One can find an increasing number of videotaped lectures online by today’s better known cultural theorists. But lectures are lectures, and the best audio-visual teaching tools remain full-fledged documentaries like Manufacturing Consent, An Examined Life, or Slavoj Zizek’s Pervert’s Guide to Cinema, and these remain all too rare. Somewhere in between the two are small-budget, self-produced videos like Donna Haraway Reads the National Geographies of Primates, which I still find to be one of the best introductions to Haraway’s thinking.

But there’s a growing assortment of video mashups — mixtures of lectures or clips with excerpts from relevant found materials — uploaded to the internet by enthusiastic theoryheads, and some of these can be surprisingly useful. I learned about the mysterious Bruno Latour piece, A Film About Modernity, from Himanshu Damle (it’s mysterious to me, since I can’t find any more information about its production). Its use of video clips is pretty effective.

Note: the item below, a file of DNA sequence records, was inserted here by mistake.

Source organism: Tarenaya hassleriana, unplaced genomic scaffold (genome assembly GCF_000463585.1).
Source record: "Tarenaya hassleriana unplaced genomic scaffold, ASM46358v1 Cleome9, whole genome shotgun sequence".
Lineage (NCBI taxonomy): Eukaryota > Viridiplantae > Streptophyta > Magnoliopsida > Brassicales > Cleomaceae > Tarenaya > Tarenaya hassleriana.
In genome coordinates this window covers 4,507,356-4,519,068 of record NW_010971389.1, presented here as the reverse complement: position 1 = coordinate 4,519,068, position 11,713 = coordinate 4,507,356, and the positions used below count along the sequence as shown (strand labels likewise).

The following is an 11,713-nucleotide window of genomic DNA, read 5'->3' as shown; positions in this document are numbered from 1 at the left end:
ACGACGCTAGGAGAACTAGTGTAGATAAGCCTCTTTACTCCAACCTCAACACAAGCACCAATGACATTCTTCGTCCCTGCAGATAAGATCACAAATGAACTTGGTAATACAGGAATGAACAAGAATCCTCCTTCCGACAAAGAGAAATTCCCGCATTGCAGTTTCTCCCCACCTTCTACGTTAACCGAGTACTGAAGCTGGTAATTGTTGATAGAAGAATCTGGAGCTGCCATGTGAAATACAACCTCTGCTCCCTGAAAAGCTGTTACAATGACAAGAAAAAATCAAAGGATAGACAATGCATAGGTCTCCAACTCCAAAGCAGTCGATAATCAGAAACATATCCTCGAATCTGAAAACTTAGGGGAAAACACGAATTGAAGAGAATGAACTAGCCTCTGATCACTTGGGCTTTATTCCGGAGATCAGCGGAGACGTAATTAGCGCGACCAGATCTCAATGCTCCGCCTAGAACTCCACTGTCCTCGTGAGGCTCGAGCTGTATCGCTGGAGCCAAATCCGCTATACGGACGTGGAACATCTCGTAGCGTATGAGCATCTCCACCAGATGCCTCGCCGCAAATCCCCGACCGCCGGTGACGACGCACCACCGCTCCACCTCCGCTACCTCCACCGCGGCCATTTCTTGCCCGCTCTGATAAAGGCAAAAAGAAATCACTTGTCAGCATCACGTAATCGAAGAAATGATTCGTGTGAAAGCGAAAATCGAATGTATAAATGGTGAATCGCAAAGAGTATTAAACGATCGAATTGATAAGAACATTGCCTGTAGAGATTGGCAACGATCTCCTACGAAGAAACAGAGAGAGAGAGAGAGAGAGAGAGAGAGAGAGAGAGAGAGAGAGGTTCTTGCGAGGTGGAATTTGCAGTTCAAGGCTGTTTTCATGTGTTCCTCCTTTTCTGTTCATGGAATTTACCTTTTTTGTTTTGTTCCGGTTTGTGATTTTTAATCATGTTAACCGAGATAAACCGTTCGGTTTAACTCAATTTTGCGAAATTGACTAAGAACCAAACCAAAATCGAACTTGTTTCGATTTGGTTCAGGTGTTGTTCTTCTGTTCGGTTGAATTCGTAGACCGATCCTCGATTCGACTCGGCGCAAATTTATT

Others, like Andy Robinson’s short video lecture on Lacan, Deleuze, and Reich and Liquid Theory TV’s video illustrating, contextualizing, and debating GIlles Deleuze’s Postscript on the Societies of Control, are a bit more professionally produced, but still only partially successful. The narration in both is a bit too incessant and monotonous (essentially a single voice reading an essay), but each of them covers a lot of material.

It would be useful for someone to catalogue and review these kinds of videos and clips. Is anyone doing that already?

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